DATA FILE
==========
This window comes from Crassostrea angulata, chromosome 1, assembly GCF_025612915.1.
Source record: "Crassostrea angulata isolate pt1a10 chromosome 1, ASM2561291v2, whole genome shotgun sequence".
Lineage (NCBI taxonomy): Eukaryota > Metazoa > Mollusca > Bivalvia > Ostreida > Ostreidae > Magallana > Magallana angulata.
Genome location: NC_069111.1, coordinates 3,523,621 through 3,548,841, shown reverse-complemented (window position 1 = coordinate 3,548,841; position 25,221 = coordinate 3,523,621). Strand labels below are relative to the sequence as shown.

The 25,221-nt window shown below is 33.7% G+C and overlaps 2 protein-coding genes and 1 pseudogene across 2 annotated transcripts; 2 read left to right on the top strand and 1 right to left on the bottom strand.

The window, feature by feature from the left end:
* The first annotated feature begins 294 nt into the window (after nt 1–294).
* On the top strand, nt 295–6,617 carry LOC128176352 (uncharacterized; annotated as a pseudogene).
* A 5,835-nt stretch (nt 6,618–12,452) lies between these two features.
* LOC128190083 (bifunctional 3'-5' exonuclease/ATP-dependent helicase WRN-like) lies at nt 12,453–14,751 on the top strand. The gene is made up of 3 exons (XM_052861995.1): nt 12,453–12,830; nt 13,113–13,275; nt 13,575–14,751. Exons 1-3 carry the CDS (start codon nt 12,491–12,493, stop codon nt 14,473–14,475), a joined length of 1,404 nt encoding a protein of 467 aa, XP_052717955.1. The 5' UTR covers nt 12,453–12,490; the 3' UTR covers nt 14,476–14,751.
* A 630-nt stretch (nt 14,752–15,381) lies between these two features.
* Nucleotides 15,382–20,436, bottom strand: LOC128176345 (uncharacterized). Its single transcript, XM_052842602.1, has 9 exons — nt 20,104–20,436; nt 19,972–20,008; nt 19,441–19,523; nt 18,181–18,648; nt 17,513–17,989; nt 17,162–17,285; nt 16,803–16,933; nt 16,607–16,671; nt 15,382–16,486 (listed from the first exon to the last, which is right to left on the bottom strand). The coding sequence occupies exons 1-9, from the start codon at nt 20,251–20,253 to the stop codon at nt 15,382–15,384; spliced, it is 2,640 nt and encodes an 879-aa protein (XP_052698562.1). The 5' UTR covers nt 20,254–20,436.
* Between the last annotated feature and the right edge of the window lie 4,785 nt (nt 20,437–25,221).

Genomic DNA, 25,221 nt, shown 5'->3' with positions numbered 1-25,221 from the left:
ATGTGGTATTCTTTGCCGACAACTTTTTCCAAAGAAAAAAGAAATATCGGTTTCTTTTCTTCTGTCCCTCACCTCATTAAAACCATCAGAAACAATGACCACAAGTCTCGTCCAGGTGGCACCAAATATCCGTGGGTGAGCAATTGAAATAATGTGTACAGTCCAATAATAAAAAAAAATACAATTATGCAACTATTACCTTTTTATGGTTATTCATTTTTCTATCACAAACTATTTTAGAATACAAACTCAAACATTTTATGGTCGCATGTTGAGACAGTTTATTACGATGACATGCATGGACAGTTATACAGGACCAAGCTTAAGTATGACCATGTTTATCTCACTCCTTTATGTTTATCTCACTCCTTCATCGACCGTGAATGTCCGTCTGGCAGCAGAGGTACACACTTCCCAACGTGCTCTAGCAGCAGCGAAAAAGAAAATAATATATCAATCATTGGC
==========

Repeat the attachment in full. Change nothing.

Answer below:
This window comes from Crassostrea angulata, chromosome 1, assembly GCF_025612915.1.
Source record: "Crassostrea angulata isolate pt1a10 chromosome 1, ASM2561291v2, whole genome shotgun sequence".
Lineage (NCBI taxonomy): Eukaryota > Metazoa > Mollusca > Bivalvia > Ostreida > Ostreidae > Magallana > Magallana angulata.
Genome location: NC_069111.1, coordinates 3,523,621 through 3,548,841, shown reverse-complemented (window position 1 = coordinate 3,548,841; position 25,221 = coordinate 3,523,621). Strand labels below are relative to the sequence as shown.

The 25,221-nt window shown below is 33.7% G+C and overlaps 2 protein-coding genes and 1 pseudogene across 2 annotated transcripts; 2 read left to right on the top strand and 1 right to left on the bottom strand.

The window, feature by feature from the left end:
* The first annotated feature begins 294 nt into the window (after nt 1–294).
* On the top strand, nt 295–6,617 carry LOC128176352 (uncharacterized; annotated as a pseudogene).
* A 5,835-nt stretch (nt 6,618–12,452) lies between these two features.
* LOC128190083 (bifunctional 3'-5' exonuclease/ATP-dependent helicase WRN-like) lies at nt 12,453–14,751 on the top strand. The gene is made up of 3 exons (XM_052861995.1): nt 12,453–12,830; nt 13,113–13,275; nt 13,575–14,751. Exons 1-3 carry the CDS (start codon nt 12,491–12,493, stop codon nt 14,473–14,475), a joined length of 1,404 nt encoding a protein of 467 aa, XP_052717955.1. The 5' UTR covers nt 12,453–12,490; the 3' UTR covers nt 14,476–14,751.
* A 630-nt stretch (nt 14,752–15,381) lies between these two features.
* Nucleotides 15,382–20,436, bottom strand: LOC128176345 (uncharacterized). Its single transcript, XM_052842602.1, has 9 exons — nt 20,104–20,436; nt 19,972–20,008; nt 19,441–19,523; nt 18,181–18,648; nt 17,513–17,989; nt 17,162–17,285; nt 16,803–16,933; nt 16,607–16,671; nt 15,382–16,486 (listed from the first exon to the last, which is right to left on the bottom strand). The coding sequence occupies exons 1-9, from the start codon at nt 20,251–20,253 to the stop codon at nt 15,382–15,384; spliced, it is 2,640 nt and encodes an 879-aa protein (XP_052698562.1). The 5' UTR covers nt 20,254–20,436.
* Between the last annotated feature and the right edge of the window lie 4,785 nt (nt 20,437–25,221).

Genomic DNA, 25,221 nt, shown 5'->3' with positions numbered 1-25,221 from the left:
ATGTGGTATTCTTTGCCGACAACTTTTTCCAAAGAAAAAAGAAATATCGGTTTCTTTTCTTCTGTCCCTCACCTCATTAAAACCATCAGAAACAATGACCACAAGTCTCGTCCAGGTGGCACCAAATATCCGTGGGTGAGCAATTGAAATAATGTGTACAGTCCAATAATAAAAAAAAATACAATTATGCAACTATTACCTTTTTATGGTTATTCATTTTTCTATCACAAACTATTTTAGAATACAAACTCAAACATTTTATGGTCGCATGTTGAGACAGTTTATTACGATGACATGCATGGACAGTTATACAGGACCAAGCTTAAGTATGACCATGTTTATCTCACTCCTTTATGTTTATCTCACTCCTTCATCGACCGTGAATGTCCGTCTGGCAGCAGAGGTACACACTTCCCAACGTGCTCTAGCAGCAGCGAAAAAGAAAATAATATATCAATCATTGGC